Some schools are labeled as colleges, and some are labeled as universities. What's the difference between college and university? Should you consider going to one over the other? In this article, I'll tell you what it means for a school to be a college or a university and whether you might fit in better at one of the two types of schools.
What Is a College?
In the United States, we frequently use "college" to refer to all types of higher education. Rarely do we say that someone is a "university student" or has a "university degree," though there is a real difference between a college and a university.
The biggest difference between the two is size. That doesn't mean the physical size of the campus—a college is typically focused on one type of degree level. A two-year college will generally offer associate's degrees and a four-year college will generally offer a bachelor's degree. Colleges generally do not have graduate programs, but there are exceptions!
Because they are more focused on one type of degree, colleges often have smaller class sizes and provide students with a greater degree of personalized attention from faculty and advisors. Colleges are usually more devoted to undergraduate teaching and less devoted to research efforts, although many colleges still have robust research programs.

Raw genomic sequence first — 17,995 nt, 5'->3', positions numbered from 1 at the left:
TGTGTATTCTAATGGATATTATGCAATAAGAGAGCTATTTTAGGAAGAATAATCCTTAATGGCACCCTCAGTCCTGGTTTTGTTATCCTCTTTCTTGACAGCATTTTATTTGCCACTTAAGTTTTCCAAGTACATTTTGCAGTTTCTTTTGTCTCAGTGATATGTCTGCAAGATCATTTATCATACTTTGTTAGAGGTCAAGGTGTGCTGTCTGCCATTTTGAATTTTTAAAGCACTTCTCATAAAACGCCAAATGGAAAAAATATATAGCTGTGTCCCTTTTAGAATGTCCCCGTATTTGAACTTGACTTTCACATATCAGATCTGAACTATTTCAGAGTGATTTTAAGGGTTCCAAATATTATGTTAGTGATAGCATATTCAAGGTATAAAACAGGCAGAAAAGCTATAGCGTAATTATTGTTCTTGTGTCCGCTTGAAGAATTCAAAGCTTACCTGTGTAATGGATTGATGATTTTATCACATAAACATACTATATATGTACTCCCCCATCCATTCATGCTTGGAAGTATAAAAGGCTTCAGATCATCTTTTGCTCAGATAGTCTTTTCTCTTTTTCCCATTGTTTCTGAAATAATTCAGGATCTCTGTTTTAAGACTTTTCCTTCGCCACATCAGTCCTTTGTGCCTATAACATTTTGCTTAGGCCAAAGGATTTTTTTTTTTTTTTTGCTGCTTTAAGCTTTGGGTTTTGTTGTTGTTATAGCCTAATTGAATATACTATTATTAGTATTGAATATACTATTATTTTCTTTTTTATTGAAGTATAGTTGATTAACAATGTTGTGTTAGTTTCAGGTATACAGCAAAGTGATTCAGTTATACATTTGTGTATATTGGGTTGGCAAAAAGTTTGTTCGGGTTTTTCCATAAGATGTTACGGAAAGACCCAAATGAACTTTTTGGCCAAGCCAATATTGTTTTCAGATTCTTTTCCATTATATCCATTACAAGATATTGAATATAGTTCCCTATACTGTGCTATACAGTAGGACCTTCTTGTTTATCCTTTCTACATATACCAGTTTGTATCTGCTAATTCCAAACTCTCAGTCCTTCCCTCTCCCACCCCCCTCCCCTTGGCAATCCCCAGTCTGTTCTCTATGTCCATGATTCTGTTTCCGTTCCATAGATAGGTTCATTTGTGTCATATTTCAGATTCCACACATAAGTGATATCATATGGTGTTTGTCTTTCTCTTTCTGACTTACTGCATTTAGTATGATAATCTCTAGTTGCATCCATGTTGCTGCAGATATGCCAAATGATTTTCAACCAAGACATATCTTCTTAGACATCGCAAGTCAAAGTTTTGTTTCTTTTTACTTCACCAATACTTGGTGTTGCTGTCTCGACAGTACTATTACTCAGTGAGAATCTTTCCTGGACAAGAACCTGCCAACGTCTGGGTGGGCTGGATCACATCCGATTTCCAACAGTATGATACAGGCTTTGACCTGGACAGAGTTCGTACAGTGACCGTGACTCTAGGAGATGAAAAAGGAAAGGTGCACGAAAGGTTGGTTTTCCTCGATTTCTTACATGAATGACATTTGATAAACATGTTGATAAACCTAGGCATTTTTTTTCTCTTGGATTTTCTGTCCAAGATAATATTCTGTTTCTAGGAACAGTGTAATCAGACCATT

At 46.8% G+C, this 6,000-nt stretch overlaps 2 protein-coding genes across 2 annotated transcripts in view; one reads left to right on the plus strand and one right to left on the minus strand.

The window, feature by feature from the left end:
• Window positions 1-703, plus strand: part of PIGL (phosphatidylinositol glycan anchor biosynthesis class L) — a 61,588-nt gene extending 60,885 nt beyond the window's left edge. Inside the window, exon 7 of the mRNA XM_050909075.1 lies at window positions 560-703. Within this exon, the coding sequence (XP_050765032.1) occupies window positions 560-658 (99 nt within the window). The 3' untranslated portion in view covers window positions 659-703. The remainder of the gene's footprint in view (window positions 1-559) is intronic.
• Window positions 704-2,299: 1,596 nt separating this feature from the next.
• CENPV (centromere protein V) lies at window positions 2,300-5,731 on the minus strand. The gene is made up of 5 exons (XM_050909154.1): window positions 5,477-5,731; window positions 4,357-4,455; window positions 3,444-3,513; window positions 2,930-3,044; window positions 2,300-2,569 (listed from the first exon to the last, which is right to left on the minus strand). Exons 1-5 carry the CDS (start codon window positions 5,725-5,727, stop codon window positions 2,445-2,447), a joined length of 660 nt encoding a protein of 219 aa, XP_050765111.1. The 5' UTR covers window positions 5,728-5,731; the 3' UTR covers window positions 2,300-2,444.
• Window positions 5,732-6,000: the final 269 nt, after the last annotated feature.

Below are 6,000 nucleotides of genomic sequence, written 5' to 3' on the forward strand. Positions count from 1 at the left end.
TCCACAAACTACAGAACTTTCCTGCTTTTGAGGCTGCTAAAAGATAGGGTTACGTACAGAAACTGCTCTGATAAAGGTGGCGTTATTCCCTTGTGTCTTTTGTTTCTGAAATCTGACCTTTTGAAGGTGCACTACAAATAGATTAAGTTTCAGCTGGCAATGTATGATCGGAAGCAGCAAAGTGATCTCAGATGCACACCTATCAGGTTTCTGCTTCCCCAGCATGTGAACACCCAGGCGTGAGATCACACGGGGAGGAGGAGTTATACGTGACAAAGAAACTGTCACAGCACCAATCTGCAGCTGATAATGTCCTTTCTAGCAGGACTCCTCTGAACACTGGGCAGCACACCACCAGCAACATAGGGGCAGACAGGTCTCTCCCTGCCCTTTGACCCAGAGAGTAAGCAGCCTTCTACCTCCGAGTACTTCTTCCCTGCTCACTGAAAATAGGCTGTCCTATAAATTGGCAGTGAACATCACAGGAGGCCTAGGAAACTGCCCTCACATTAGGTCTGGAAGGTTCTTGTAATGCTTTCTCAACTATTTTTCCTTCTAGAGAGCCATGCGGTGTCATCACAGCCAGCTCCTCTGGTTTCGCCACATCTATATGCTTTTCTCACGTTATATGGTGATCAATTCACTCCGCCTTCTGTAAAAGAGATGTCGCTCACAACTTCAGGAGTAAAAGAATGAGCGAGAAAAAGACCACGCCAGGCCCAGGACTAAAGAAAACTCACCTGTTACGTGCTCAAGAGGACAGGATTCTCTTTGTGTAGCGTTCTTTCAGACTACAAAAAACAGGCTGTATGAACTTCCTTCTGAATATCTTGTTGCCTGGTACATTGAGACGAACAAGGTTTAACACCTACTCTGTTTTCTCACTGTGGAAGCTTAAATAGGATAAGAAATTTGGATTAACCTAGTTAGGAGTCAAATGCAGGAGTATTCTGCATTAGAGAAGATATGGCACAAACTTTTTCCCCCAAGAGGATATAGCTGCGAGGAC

They are also more course and subject-oriented in general, meaning that they may teach fewer abstract or theoretical subjects and place less emphasis on hands-on independent research than universities.
There are many colleges that are specialized because of their limited enrollment. Liberal arts colleges are the most common. There are also colleges that focus exclusively on the engineering disciplines. Since the majority of colleges are private, meaning they are not funded by state governments, many have religious affiliations or teach a unique curriculum.
For example, a "Great Books" curriculum revolves around the reading and understanding of a library of literature consisting of 100 to 150 books thought essential to Western culture. There are a few colleges whose programs are dedicated to a thorough examination of these works by students, including Thomas Aquinas College and Shimer College.
Colleges that have specific focuses, like military academies, graphic design schools, or visual arts colleges, don't necessarily need to provide broad offerings because the smaller group of students that apply have self-selected for interest in the special qualities of the school.
Most colleges only offer undergraduate degrees and tend to have fewer program offerings in general than universities. Colleges are divided into academic departments, whereas universities may be divided into separate schools based on major type.
Some colleges offer graduate and professional degrees, including:
- The College of William and Mary in Virginia, which offers graduate degrees in the arts and sciences, business, law, education, and marine science
- Dartmouth College in New Hampshire, which offers graduate degrees in medicine, business, engineering, computer science, and more
- St. Joseph's College in New York, which offers graduate degrees in education, business, creative writing, and more
In many cases, these institutions are called colleges simply because of tradition. They began as exclusively undergraduate institutions and later decided to offer graduate programs. Alumni are often reluctant to support a name change for their alma mater, so the college will keep its label to avoid upsetting people who take a lot of pride in the original name.